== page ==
If your gauge is 54mm long then a simple calculation shows that for the gauge to freely pass along a curved section of track the track will need to be wide to gauge as per this graph:

Gauge Mint 3.png
Gauge Mint 3.png (38.29 KiB) Viewed 3387 times



As you can see, for a 54mm gauge, it requires far more gauge widening than does the prototype to pass freely along the track.

The Green line represents a "Mint" gauge that approximates to the prototype. This gauge would be 45mm long. Although it does coincide with the prototype at 5.5 chains.

regards

Alan

edited to correct minor error.
Last edited by Alan Turner on Fri Apr 22, 2016 10:52 am, edited 2 times in total.

Julian Roberts
Posts: 762
Joined: Sat Jan 09, 2010 11:33 pm

Re: Society Gauge Widening Tool

Postby Julian Roberts » Fri Apr 22, 2016 8:47 am

Thanks Alan. Obviously very different result to what I was thinking.

Can you talk me through your red lines? 1 chain = 66 feet, 4mm scale = 4mm to the foot, right?

5.5 chains (X 66) = 363 feet (X 4) = 1452mm in our scale
7 chains = 462 feet = 1848mm in our scale
10 chains = 660 feet = 2640mm in our scale.


Got to go out now, sorry if I don't respond further for a while.

Cheers
Julian

User avatar
Will L
Posts: 1655
Joined: Sun Jul 20, 2008 3:54 pm

Re: Society Gauge Widening Tool

Postby Will L » Fri Apr 22, 2016 10:22 am

Julian Roberts wrote:
Will L wrote:In summary, re the Mint gauge, it seems to me....

Unlike the traditional 3 point gauge, the mint gauge was never intended to be used for creating/checking* gauge widening. So it has no relevance to this thread and its length was a distinct red herring.
]


Well as you can see Will I don't quite understand whether the Mint gauge is being used beyond its original purpose.


I think that is exactly what I was trying to say

But might I suggest that if it is, and is being found to be useful in picking up faults that other gauges don't, ?


Agreed that is probably true, but if you use a gauge beyond the design spec you must expect that the result are at best undefined.

..it might be partly because it is longer than the Society gauge


No I think that it is just rather easier tool to push round your track work than previous gauges and hence is better at picking up under gauge faults.

One of the objectives of the P4 standards is to have a consistent set which ensures that locos built to P4 standard will run satisfactorily on P4 layouts.

Having arrived at the point where the mint is used to check for under gauge track-work, I think that we should consider setting the mint gauge length so that it will fit within exactly same gauge widened curves as produced by the standard 3 point gauge, in that cause of consistency.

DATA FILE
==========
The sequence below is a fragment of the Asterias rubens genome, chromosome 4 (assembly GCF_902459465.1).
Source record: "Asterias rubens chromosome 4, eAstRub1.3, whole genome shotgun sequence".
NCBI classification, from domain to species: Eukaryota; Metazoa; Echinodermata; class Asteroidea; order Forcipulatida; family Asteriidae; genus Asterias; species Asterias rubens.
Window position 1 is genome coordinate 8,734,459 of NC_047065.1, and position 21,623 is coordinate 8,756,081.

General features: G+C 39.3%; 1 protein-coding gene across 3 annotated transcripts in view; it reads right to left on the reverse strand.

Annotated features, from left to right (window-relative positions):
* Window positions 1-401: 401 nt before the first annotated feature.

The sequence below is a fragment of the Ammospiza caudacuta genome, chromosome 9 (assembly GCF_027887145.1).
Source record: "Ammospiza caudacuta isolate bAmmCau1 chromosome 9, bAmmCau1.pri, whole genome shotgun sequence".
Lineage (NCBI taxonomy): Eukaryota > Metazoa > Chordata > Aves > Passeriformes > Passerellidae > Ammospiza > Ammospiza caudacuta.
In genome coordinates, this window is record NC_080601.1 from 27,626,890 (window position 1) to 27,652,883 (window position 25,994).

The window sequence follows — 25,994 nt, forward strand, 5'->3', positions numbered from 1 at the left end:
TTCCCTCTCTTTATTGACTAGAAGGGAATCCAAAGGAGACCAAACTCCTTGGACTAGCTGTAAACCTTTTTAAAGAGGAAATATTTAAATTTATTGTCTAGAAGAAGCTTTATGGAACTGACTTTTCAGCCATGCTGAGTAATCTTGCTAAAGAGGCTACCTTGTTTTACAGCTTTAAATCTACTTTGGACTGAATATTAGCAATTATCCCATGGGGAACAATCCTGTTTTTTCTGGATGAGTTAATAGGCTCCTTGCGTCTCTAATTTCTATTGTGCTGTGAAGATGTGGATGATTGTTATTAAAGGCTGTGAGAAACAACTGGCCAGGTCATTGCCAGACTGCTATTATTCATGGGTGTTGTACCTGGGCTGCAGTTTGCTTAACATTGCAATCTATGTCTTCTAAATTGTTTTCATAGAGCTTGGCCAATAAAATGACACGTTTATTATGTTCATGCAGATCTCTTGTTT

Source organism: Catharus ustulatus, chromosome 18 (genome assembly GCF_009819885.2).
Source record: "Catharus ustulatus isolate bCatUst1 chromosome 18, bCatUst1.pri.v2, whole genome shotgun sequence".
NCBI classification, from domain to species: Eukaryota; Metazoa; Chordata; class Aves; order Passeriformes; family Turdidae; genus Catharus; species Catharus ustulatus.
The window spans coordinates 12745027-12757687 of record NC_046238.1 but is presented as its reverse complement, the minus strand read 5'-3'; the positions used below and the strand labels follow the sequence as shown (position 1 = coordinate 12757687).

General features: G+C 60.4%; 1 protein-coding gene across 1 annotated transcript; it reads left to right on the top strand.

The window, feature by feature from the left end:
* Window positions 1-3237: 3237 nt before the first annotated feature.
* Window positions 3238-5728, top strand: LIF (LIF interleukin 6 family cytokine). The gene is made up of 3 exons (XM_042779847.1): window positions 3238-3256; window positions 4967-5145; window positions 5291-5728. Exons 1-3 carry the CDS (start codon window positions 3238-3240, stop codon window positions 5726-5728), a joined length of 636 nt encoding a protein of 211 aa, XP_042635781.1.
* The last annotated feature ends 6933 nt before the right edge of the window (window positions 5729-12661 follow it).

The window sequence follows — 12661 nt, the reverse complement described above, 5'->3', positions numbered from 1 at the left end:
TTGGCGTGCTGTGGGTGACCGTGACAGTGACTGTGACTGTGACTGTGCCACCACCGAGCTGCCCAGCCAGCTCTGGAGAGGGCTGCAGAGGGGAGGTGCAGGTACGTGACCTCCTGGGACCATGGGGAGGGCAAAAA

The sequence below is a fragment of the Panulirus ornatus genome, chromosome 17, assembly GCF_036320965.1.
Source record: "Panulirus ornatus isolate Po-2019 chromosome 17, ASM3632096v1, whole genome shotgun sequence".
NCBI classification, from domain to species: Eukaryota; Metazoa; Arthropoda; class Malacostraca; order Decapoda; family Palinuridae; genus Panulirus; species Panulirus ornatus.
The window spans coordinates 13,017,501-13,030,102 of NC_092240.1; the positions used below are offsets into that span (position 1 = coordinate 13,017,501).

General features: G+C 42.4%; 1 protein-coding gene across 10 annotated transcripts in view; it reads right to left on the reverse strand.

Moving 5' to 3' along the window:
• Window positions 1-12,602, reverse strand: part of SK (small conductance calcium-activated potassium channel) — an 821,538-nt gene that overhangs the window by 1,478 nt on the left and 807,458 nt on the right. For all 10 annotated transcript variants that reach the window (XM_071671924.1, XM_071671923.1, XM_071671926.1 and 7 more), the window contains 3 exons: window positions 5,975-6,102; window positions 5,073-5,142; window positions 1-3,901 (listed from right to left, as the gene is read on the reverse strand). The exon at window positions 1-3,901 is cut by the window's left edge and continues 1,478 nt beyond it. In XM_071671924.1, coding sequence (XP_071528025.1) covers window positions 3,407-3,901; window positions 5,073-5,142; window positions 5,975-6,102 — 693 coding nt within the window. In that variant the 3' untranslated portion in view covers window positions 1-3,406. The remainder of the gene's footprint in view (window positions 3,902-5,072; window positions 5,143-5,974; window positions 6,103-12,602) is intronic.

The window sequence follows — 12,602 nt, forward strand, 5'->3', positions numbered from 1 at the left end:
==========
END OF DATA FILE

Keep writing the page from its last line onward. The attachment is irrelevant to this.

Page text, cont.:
While I would admit to coming from the "getting at all right"tendency and thus suspension free vehicles and over size flanges are not my thing. Practicality dictates I try to build my loco so they will run happily round a given minimum curves (3'6" in my case) built with the standard three point gauge, despite the fact that I end up having to build in more chassis flexibility than the prototype. I rather think that a desire to be pedantic about the prototypical use of gauge widening demands specialist knowledge and something more than a basis P4 standard gauge sets.

Terry Bendall
Posts: 1634
Joined: Sun Jul 27, 2008 7:46 am

Re: Society Gauge Widening Tool

Postby Terry Bendall » Fri Apr 22, 2016 11:39 am

Julian Roberts wrote:I don't get all this. I understand that the gauge will be very useful to check the straight road of a turnout, though I don't see how it is so useful for the curving road, but you are saying it was used for every inch of the layout. Presumably "Pulborough" is not entirely made of straight lines?


err... what I said was
Terry Bendall wrote:Roger and one of the other members of the group started at one end of the layout and literally checked every inch of the track
I did not say that the mint gauge was used to do the checking of every inch, just that every inch was checked. :) The need for the gauge was realised during the course of the check and it was designed and produced afterwards.

Paul Townsend wrote:requires it to be made of say Tufnol or an even tougher and better insulating and heat-resistant material


Glue, screw or bolt a piece of heat resistant material to the top surface. :D I am not sure that any electrical insulated material would be sufficiently robust to remain accurate. Turn the power off sound a better idea. :)

Terry Bendall


Return to “Track and Turnouts”

Who is online

Users browsing this forum: No registered users and 1 guest